Hereditary angioedema, although not an immunologic disorder in the usual sense, is included because of its resemblance to aller-gic angioedema and because of the seriousness of the condition. Symptoms are due to edema of the skin, the respiratory tract, or the digestive tract. Attacks may be precipitated by trauma or may seem to occur spontaneously.
When skin is involved, the swelling is usually diffuse, does not itch, and is usually not accompanied by urticaria. Gastrointestinal edema may cause abdominal pain severe enough to suggest the need for surgery. Typically, attacks last 1 to 4 days and are generally harmless. Occasionally, attacks affect the subcutaneous and submucosal tissues in the region of the upper airway and can be associated with respiratory obstruction and asphyxiation. This dis-order is inherited as an autosomal dominant trait. Approximately 85% of patients with this disorder have one nonproductive gene; the other 15% have a gene mutation (Parslow et al., 2001).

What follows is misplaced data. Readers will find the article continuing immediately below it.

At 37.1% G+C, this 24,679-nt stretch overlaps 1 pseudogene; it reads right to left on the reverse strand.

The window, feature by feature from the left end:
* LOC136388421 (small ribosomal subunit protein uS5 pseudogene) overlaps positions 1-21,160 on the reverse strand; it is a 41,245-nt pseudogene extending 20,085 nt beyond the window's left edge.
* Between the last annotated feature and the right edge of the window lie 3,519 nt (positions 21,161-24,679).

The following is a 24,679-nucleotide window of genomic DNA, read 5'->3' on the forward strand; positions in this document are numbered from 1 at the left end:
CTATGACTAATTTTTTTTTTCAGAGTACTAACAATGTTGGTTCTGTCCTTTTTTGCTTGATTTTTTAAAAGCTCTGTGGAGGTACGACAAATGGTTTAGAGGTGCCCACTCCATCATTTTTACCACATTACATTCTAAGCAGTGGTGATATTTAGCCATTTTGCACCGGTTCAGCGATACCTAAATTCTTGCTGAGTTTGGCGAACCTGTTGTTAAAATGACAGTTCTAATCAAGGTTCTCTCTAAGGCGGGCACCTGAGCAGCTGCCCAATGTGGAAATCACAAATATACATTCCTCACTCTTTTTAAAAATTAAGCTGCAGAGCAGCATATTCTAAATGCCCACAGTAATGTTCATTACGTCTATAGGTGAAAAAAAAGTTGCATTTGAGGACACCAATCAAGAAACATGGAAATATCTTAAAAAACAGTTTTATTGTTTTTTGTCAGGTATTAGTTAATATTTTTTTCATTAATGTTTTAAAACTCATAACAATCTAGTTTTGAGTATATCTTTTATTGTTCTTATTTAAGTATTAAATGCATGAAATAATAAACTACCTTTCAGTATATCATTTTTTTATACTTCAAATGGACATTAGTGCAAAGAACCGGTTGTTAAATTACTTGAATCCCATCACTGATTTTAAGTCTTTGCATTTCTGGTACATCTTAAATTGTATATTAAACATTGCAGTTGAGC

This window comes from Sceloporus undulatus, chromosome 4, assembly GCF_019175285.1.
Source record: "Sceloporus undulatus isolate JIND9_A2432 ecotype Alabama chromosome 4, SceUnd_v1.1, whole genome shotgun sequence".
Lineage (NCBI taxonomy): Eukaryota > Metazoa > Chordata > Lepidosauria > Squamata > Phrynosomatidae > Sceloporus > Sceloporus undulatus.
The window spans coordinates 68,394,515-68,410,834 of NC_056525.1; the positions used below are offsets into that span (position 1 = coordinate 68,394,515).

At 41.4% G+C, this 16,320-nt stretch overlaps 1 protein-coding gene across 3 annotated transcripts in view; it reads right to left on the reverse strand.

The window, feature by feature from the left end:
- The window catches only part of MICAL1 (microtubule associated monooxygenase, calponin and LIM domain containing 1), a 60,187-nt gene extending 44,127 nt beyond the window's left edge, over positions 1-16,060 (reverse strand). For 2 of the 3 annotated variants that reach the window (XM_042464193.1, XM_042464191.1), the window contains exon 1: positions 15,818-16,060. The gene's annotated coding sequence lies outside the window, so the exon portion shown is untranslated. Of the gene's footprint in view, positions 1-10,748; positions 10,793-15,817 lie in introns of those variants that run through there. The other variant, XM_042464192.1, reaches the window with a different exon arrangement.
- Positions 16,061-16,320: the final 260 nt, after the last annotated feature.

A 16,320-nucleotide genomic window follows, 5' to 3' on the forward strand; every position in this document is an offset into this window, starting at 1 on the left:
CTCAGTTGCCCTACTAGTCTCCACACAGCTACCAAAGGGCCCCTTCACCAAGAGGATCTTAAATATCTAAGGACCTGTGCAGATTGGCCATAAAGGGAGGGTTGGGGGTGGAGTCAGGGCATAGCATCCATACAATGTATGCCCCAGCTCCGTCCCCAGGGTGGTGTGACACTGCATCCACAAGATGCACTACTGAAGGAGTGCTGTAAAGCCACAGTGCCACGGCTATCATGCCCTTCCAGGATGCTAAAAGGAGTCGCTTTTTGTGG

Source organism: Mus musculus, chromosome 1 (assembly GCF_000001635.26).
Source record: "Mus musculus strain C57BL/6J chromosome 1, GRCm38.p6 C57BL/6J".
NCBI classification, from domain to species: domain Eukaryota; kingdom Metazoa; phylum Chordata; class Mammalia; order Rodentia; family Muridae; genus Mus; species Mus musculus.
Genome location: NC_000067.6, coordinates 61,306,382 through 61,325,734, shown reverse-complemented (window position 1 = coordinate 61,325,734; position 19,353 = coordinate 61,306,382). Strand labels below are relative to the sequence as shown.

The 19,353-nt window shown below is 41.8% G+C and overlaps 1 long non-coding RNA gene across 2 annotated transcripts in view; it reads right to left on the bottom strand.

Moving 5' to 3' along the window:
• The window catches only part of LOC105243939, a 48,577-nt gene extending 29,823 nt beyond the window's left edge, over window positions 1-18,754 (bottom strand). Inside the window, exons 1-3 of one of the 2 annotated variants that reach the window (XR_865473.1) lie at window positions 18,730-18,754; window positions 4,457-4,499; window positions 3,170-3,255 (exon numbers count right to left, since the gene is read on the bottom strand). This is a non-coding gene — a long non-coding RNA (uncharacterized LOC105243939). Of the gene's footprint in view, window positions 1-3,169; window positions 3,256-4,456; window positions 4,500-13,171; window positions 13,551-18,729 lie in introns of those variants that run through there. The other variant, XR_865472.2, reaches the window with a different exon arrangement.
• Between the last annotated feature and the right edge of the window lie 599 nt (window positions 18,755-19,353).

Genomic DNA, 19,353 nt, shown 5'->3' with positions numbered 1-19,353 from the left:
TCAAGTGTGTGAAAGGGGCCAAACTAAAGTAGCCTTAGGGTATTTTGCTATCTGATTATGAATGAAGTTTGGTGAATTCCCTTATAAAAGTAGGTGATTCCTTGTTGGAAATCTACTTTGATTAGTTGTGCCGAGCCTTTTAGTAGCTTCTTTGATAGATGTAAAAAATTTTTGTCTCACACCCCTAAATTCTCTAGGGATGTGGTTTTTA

Attacks usually subside within 3 to 4 days, but during this time the patient should be observed carefully for signs of laryngeal ob-struction, which may necessitate tracheostomy as a life-saving measure. Epinephrine, antihistamines, and corticosteroids are usually used in treatment, but their success is limited.